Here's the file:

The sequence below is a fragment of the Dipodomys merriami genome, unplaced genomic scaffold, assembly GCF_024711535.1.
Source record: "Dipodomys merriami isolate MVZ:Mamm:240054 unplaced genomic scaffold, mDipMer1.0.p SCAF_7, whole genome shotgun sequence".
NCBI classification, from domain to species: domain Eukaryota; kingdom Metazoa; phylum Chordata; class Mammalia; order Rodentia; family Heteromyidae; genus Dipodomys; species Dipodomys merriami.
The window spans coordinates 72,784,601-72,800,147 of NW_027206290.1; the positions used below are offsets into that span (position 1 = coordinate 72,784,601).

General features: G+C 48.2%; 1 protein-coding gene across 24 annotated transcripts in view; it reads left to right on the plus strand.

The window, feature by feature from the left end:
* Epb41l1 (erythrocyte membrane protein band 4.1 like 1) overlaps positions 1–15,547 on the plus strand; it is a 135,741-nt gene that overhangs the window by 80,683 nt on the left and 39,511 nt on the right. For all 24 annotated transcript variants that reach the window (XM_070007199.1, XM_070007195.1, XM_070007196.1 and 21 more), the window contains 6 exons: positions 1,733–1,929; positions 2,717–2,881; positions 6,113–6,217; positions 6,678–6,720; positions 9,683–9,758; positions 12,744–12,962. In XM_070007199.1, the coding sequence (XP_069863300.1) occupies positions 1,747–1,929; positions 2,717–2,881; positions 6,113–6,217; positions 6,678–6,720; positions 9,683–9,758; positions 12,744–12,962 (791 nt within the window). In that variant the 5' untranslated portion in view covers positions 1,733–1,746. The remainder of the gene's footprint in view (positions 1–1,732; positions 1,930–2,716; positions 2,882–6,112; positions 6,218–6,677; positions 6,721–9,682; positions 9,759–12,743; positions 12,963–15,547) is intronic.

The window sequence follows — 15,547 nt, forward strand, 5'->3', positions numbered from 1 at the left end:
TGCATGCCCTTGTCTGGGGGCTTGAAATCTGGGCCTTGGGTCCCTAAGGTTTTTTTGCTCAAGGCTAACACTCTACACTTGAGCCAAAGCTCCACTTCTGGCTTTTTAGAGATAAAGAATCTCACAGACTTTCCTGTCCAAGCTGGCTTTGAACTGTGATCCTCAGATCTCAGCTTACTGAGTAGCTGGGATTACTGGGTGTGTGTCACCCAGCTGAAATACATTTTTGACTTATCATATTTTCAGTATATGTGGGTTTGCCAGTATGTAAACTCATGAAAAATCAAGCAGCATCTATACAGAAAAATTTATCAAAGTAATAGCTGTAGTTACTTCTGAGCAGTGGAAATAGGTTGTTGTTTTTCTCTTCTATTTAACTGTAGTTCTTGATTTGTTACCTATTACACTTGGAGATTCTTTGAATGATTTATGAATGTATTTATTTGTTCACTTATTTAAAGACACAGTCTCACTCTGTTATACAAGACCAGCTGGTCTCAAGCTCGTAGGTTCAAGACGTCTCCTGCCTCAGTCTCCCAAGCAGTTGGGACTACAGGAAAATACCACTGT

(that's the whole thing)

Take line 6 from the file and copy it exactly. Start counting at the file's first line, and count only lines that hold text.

The window, feature by feature from the left end: